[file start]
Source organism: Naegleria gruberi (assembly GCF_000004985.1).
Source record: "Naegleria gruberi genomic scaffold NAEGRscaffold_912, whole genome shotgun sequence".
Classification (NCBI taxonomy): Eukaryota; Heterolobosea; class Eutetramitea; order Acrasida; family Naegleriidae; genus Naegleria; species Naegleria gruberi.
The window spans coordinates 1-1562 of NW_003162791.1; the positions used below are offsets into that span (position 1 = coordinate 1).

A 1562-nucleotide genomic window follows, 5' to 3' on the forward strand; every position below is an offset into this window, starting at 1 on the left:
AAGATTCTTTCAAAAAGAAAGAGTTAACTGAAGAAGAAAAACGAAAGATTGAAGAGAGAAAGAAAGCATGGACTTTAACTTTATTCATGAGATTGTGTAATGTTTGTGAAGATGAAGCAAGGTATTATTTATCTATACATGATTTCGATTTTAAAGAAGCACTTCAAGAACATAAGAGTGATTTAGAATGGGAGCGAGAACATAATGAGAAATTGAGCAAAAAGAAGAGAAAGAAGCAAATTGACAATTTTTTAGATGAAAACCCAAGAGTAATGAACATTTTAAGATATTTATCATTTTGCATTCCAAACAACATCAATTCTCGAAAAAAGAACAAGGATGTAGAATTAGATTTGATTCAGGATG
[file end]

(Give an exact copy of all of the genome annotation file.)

Source organism: Naegleria gruberi (assembly GCF_000004985.1).
Source record: "Naegleria gruberi genomic scaffold NAEGRscaffold_912, whole genome shotgun sequence".
Classification (NCBI taxonomy): Eukaryota; Heterolobosea; class Eutetramitea; order Acrasida; family Naegleriidae; genus Naegleria; species Naegleria gruberi.
The window spans coordinates 1-1562 of NW_003162791.1; the positions used below are offsets into that span (position 1 = coordinate 1).

A 1562-nucleotide genomic window follows, 5' to 3' on the forward strand; every position below is an offset into this window, starting at 1 on the left:
AAGATTCTTTCAAAAAGAAAGAGTTAACTGAAGAAGAAAAACGAAAGATTGAAGAGAGAAAGAAAGCATGGACTTTAACTTTATTCATGAGATTGTGTAATGTTTGTGAAGATGAAGCAAGGTATTATTTATCTATACATGATTTCGATTTTAAAGAAGCACTTCAAGAACATAAGAGTGATTTAGAATGGGAGCGAGAACATAATGAGAAATTGAGCAAAAAGAAGAGAAAGAAGCAAATTGACAATTTTTTAGATGAAAACCCAAGAGTAATGAACATTTTAAGATATTTATCATTTTGCATTCCAAACAACATCAATTCTCGAAAAAAGAACAAGGATGTAGAATTAGATTTGATTCAGGATG